Cancer and clinical negligence

clip_image002Receiving the news that you or a loved one is suffering from cancer is an earth shattering moment. Despite the great improvements made in treating cancer in recent years, receiving the news that you have cancer still initially leads you to think that you are going to die. It is devastating for both the person suffering and for their family and close friends.

The experience can be made even worse when medical or clinical negligence is involved, when there has either been a delay in diagnosing that the patient has cancer, or there has been a wrong diagnosis.

This is because cancer develops through stages and grows and spreads. If there are opportunities where the diagnosis of cancer is missed when it should have been spotted, it can mean it developing to a more advanced stage and growing and spreading to other parts of the body. A missed diagnosis can mean the difference between catching the cancer before it spreads and the cancer having spread and grown to such an extent that little can be done to help the patient.

Typical ways that medical professionals fail to spot cancer when they should are when they fail to take notice of symptoms and warning signs, when adequate investigation of symptoms is not carried out or they don’t arrange for adequate investigations, when they fail to advise a patient to return if the symptoms persist, change or get worse, or when X-rays, scans, smears or tissue samples are misinterpreted or they are carried out on the wrong part of the body.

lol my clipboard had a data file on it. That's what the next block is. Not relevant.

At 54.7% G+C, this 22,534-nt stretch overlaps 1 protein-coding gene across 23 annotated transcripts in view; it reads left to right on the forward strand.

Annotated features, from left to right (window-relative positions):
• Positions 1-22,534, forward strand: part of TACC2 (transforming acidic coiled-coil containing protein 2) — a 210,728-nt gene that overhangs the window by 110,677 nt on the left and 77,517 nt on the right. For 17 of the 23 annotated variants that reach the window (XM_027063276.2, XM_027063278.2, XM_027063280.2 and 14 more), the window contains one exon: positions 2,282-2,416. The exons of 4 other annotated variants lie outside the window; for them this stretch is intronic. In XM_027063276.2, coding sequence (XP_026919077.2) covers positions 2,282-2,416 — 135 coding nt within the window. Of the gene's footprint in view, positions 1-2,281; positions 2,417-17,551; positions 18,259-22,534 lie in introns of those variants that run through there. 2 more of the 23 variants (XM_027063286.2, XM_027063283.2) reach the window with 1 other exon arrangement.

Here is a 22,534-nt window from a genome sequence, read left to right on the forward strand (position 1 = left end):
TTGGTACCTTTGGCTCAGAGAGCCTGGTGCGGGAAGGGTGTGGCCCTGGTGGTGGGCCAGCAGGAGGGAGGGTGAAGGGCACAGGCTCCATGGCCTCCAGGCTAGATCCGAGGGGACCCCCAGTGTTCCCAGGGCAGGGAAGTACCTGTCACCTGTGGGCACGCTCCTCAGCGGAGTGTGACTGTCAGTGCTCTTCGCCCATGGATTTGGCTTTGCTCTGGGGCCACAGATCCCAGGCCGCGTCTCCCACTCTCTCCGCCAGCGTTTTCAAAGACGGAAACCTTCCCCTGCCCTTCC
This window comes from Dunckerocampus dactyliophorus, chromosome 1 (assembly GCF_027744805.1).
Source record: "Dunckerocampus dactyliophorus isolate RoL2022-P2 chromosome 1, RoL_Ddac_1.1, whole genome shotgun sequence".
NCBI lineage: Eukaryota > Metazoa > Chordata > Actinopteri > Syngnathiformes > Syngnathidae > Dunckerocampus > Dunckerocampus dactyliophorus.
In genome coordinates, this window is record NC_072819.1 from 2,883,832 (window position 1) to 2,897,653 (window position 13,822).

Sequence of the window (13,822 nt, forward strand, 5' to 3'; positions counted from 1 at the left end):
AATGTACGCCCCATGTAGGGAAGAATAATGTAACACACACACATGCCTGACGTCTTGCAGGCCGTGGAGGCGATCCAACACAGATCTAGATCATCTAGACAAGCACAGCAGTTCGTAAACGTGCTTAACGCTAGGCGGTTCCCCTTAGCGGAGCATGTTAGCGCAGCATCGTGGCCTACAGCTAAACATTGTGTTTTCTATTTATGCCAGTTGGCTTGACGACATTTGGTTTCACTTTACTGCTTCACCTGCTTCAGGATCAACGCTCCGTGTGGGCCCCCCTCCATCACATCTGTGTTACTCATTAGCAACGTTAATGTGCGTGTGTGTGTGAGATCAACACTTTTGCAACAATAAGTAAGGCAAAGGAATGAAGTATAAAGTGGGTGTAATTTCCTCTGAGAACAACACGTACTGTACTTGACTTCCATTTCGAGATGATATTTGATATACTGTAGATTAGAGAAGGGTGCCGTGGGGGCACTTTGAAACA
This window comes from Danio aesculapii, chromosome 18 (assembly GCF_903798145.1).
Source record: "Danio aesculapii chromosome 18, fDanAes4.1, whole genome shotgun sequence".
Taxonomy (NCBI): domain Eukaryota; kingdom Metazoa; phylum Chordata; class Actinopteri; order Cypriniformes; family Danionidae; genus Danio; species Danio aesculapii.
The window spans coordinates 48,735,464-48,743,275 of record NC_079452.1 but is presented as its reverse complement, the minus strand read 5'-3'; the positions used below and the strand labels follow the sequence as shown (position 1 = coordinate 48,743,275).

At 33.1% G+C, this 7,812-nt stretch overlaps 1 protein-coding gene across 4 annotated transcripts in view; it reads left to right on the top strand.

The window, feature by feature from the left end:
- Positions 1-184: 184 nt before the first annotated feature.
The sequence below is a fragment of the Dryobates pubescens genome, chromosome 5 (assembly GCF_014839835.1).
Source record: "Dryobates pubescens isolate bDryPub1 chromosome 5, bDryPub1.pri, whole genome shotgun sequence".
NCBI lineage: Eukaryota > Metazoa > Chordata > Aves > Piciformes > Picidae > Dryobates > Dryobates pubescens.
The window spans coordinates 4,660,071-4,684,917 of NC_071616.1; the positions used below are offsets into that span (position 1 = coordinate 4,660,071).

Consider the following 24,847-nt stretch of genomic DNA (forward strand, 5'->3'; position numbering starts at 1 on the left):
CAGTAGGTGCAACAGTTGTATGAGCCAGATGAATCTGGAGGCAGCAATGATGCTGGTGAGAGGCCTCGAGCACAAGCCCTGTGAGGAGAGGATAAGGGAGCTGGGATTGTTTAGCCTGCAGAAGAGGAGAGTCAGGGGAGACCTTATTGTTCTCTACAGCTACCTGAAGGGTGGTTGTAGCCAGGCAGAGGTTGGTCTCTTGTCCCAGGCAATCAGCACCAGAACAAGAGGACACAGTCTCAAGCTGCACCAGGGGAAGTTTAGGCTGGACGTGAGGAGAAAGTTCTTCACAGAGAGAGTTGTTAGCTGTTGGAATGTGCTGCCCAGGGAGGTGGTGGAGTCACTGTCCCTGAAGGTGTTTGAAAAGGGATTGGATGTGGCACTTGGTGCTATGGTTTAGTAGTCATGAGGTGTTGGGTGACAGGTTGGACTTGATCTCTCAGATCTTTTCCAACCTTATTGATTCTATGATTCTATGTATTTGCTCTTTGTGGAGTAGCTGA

The most common types of cancer that see delayed diagnosis are:

  • Bowel cancer
  • Cervical cancer
  • Breast cancer
  • Skin cancer
  • Lung cancer
  • Lymphoma

Failing to spot cancer in time isn’t the only example of medical negligence when it comes to cancer. On some occasions, patients are told that they have cancer, only to find out later that they don’t, perhaps when they have undergone a medical procedure to treat the nonexistent cancer. An example of this is a woman being diagnosed with breast cancer, an operation being carried out to remove the breast, only then to find out that she did not have breast cancer. Being told that you are terminally ill or that you are suffering from cancer when you are in fact not can have serious psychological effects on people.

If you believe that you or a loved one have been the victim of medical negligence regarding cancer, or of any other type of medical or clinical negligence then please have a read of our “guide to clinical and medical negligence” which provides more information about making a claim, or give us a call on 01782 713 755. We offer a personal service and will meet with you, go through your records and discuss with you face to face the strengths and weaknesses of your claim. We will help you decide whether or not you should proceed with a claim. Pursuing a claim can be extremely complicated and there are time limits involved so it is important to speak to us as soon as you can.

Agree? Disagree? Do let Cooks Solicitors know what you think by commenting below.

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